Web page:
Sunday, September 23, 2007

Ontario Toriies vow too boost nuclear power production

All of a sudden nuclear power has become clean and safe. Yet there is an Ontario law that limits liability for a nuclear accident. The problem of storage of radioactive wastes is huge and continues for generations. Nuclear power has never been cheap. In fact the first critique of nuclear energy was from free market people who pointed out that without extensive state subsidies nuclear power would not ever be developed.
So in the age of environmentalism we are going back to nuclear power!

Ontario Conservatives vow to boost nuclear power production

Andrew Thompson
CanWest News Service; Ottawa Citizen

Sunday, September 23, 2007

TIVERTON, Ont. - The Progressive Conservatives would immediately increase Ontario's nuclear production and tackle potential electricity shortages, John Tory said Saturday, drawing a heated response from the energy minister who defended his Liberal government's plan to bolster supply.

"I believe strongly this is the right thing to do," Tory said, touting nuclear energy as safe, affordable, and free of greenhouse gases while speaking to reporters near the Bruce "A" nuclear generating station on Lake Huron.

"We've got to own up to the fact we have to do it to keep the economy strong and the environment clean."

"We're not going to have the approach (Premier Dalton) McGuinty did where he wrings his hands," he later told supporters in Port Elgin.

Tory's said his preferred option would be publicly-owned plants operated by the private sector, mirroring Bruce Power's operation of several components at the Bruce station.

The Conservative platform quotes a 2006 assessment by the Ontario Power Authority that the province's electricity shortage could rise from 1,650 megawatts in 2007 to more than 30,000 megawatts by 2027 if nuclear stations and reactors aren't upgraded within the decade.

The Liberals responded last year with a $45 billion program that includes two new nuclear reactors to compensate for power lost from the planned closure of four coal-fired generating stations.

Tory said he believes the province can support more new reactors and would push for a more expedited review process, which can last several years under the current rules.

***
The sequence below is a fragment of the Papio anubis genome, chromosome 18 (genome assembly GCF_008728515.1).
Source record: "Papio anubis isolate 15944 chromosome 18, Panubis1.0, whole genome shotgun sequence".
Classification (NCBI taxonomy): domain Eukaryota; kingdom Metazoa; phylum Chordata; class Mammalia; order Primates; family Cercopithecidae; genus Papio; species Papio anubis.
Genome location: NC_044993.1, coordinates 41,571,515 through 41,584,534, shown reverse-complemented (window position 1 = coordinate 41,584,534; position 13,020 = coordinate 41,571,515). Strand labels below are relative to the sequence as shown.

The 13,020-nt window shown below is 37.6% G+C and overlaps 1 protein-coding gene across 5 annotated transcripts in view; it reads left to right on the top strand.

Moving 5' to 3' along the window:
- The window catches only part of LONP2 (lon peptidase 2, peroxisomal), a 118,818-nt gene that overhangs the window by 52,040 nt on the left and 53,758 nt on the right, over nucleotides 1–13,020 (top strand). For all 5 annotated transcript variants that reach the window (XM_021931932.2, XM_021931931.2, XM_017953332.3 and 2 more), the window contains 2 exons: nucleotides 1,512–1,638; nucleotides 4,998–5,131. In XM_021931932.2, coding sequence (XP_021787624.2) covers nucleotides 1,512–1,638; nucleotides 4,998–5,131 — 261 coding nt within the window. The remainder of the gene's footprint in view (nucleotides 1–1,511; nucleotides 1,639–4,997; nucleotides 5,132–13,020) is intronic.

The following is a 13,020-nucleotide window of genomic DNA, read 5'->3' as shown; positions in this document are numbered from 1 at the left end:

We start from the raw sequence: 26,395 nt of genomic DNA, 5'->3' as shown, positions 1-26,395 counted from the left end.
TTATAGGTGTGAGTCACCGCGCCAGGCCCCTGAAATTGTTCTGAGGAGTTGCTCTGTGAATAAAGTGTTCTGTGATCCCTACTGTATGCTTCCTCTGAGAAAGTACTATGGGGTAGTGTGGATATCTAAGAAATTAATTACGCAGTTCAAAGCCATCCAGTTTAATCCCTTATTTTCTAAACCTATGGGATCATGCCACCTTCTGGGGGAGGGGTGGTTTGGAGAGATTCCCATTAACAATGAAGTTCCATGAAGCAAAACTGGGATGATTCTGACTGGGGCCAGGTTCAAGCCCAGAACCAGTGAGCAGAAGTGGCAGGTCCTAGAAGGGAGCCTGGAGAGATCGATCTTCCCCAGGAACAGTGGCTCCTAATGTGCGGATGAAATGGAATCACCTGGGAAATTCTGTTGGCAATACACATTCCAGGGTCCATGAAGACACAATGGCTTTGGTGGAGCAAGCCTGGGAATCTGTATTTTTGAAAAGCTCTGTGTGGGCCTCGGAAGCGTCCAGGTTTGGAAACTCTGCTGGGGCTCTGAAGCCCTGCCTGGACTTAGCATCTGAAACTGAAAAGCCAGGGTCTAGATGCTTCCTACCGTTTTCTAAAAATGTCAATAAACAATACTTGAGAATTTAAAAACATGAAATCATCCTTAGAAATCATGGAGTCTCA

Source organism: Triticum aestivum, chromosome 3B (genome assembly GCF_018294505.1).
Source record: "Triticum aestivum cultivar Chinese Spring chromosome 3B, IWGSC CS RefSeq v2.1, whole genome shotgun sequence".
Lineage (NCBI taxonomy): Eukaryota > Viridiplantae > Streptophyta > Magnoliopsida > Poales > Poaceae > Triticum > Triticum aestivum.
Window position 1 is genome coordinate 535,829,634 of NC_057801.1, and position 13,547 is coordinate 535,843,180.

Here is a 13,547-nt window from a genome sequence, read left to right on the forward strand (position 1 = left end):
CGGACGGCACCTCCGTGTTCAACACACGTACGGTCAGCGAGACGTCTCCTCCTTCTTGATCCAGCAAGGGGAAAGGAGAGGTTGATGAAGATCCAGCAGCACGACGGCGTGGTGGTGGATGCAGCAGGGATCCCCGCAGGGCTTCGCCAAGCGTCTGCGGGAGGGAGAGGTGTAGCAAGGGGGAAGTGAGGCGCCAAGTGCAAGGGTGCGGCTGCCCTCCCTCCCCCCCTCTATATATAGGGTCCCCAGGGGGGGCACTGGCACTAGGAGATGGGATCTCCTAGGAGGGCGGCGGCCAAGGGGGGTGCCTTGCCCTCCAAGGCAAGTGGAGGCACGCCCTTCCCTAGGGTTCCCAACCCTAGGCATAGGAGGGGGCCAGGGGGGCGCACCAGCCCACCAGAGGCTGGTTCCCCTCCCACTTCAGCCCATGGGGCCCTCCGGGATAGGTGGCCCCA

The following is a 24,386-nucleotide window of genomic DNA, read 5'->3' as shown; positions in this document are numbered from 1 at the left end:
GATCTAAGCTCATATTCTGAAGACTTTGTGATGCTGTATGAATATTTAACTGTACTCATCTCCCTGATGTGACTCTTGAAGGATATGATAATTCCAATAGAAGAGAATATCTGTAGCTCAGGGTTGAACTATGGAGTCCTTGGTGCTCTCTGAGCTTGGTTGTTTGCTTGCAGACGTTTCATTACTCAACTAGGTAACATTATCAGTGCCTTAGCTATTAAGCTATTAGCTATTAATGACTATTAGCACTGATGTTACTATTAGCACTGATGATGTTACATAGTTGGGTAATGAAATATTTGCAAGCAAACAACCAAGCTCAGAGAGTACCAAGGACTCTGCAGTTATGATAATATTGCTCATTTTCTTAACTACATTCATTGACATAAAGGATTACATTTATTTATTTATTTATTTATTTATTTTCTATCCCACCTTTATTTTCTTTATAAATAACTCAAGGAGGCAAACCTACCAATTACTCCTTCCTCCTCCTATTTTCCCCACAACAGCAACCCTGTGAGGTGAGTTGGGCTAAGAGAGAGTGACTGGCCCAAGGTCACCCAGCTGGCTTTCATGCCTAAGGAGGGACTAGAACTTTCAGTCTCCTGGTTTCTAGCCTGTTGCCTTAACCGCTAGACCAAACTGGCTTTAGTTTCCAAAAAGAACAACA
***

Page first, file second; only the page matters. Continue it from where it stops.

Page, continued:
"Mr. McGuinty put a cap on the amount of nuclear power we can have, for example, rather than asking how much we need as we go about replacing coal," he said.

Energy Minister Dwight Duncan, running for re-election in Windsor-Tecumseh, denied there was a looming electricity shortage.

The McGuinty government's 20-year energy plan was based on extensive expert consultation, he said, and would lead to more renewable power and 3,000 additional megawatts of additional capacity at the Bruce and Pickering stations.

"He's just nuts," Duncan said of the Conservative leader's warning. "There's no discrepancy.

"Mr. Tory has no credibility on this at all."

Any changes to a nuclear facility are subject to an environmental assessment by the Canadian Nuclear Safety Commission. Duncan said that process is underway on the proposed two new reactors, independent of Queen's Park.

"Mr. Tory doesn't seem to understand that the whole (review) process is federal."

The NDP has pledged to avoid "nuclear mega-schemes" altogether and focus on alternative energy sources. The Green Party would phase out nuclear plants by 2025 and prohibit any new construction or renovations to existing facilities.

Tory also promised Saturday to reduce greenhouse gas emissions to 10 per cent below 1990 levels by 2020 and 60 per cent by 2050, boosting environment spending by up to 40 per cent.

Ottawa Citizen

© CanWest News Service 2007

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